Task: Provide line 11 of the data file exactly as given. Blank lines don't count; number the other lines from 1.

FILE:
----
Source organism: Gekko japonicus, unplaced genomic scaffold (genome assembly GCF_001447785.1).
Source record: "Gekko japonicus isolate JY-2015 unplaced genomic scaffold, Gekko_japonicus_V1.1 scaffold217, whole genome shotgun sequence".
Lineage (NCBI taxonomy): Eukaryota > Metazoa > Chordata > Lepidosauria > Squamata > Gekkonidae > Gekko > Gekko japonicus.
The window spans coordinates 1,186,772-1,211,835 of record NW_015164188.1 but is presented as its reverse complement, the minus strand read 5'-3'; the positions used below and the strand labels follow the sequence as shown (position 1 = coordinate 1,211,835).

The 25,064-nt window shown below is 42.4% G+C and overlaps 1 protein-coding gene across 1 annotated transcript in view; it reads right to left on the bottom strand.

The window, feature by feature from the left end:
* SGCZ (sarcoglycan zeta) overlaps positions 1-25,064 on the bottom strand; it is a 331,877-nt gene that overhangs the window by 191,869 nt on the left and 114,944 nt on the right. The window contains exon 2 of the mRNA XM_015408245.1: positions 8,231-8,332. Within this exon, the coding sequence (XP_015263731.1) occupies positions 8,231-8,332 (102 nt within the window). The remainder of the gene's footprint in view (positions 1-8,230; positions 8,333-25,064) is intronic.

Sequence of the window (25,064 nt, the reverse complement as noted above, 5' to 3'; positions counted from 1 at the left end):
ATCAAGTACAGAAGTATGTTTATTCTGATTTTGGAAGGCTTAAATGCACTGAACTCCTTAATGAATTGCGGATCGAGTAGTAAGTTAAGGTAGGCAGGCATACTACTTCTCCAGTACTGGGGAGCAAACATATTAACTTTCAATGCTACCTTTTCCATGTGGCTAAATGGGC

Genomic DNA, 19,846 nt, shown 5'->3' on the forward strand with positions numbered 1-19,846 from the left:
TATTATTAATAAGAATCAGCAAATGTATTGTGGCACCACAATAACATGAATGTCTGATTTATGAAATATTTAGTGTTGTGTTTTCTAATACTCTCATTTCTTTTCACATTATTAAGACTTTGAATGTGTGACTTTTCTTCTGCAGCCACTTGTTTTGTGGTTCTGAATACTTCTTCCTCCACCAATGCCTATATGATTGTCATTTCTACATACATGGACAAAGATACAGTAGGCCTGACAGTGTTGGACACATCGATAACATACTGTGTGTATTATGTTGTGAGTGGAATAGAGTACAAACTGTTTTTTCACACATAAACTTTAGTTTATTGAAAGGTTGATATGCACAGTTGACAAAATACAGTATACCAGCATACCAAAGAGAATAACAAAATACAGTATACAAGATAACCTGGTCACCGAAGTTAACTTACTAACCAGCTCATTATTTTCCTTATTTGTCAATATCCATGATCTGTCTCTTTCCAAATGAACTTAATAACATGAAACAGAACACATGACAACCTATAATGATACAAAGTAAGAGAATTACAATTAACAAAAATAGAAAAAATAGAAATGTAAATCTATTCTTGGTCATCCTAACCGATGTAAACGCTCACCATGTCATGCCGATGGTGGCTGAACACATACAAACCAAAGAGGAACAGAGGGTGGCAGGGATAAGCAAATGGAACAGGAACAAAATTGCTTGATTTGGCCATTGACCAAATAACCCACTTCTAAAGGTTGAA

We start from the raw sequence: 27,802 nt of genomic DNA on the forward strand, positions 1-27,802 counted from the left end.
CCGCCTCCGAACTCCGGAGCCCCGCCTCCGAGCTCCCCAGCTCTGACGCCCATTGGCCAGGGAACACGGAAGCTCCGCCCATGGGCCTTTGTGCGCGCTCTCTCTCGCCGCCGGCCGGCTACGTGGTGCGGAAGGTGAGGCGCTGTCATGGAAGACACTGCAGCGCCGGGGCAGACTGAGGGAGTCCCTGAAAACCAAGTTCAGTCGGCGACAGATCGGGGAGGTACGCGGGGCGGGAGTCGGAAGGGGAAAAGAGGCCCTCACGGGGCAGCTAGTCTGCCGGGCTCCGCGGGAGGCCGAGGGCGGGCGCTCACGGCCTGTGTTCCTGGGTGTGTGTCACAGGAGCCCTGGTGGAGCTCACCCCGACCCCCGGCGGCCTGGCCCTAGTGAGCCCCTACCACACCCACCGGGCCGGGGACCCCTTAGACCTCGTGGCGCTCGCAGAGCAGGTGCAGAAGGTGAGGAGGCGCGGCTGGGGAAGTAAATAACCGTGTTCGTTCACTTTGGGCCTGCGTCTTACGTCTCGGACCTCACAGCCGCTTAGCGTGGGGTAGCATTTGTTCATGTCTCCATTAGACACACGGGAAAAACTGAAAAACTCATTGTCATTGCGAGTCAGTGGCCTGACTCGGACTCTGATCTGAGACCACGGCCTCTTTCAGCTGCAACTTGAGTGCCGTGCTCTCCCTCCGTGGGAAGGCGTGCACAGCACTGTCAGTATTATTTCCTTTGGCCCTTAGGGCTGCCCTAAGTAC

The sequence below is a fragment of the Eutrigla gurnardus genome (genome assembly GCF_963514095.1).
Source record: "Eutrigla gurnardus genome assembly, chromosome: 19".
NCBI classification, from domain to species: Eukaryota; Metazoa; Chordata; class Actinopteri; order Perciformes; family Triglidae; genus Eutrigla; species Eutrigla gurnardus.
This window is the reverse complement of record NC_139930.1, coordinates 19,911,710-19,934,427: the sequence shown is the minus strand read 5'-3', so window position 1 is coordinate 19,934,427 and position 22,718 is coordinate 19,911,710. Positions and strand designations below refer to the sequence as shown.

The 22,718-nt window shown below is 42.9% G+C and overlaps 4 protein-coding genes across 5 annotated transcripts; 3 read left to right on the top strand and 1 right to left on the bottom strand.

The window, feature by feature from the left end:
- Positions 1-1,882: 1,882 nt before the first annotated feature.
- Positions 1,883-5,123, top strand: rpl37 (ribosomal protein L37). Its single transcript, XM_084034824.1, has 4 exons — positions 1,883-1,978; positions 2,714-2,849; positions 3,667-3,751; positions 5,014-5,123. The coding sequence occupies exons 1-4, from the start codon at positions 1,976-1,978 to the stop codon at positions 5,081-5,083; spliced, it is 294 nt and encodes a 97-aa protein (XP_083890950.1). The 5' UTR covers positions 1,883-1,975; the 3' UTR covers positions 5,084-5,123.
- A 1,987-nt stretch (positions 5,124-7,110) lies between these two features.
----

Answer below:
TATTATTAATAAGAATCAGCAAATGTATTGTGGCACCACAATAACATGAATGTCTGATTTATGAAATATTTAGTGTTGTGTTTTCTAATACTCTCATTTCTTTTCACATTATTAAGACTTTGAATGTGTGACTTTTCTTCTGCAGCCACTTGTTTTGTGGTTCTGAATACTTCTTCCTCCACCAATGCCTATATGATTGTCATTTCTACATACATGGACAAAGATACAGTAGGCCTGACAGTGTTGGACACATCGATAACATACTGTGTGTATTATGTTGTGAGTGGAATAGAGTACAAACTGTTTTTTCACACATAAACTTTAGTTTATTGAAAGGTTGATATGCACAGTTGACAAAATACAGTATACCAGCATACCAAAGAGAATAACAAAATACAGTATACAAGATAACCTGGTCACCGAAGTTAACTTACTAACCAGCTCATTATTTTCCTTATTTGTCAATATCCATGATCTGTCTCTTTCCAAATGAACTTAATAACATGAAACAGAACACATGACAACCTATAATGATACAAAGTAAGAGAATTACAATTAACAAAAATAGAAAAAATAGAAATGTAAATCTATTCTTGGTCATCCTAACCGATGTAAACGCTCACCATGTCATGCCGATGGTGGCTGAACACATACAAACCAAAGAGGAACAGAGGGTGGCAGGGATAAGCAAATGGAACAGGAACAAAATTGCTTGATTTGGCCATTGACCAAATAACCCACTTCTAAAGGTTGAA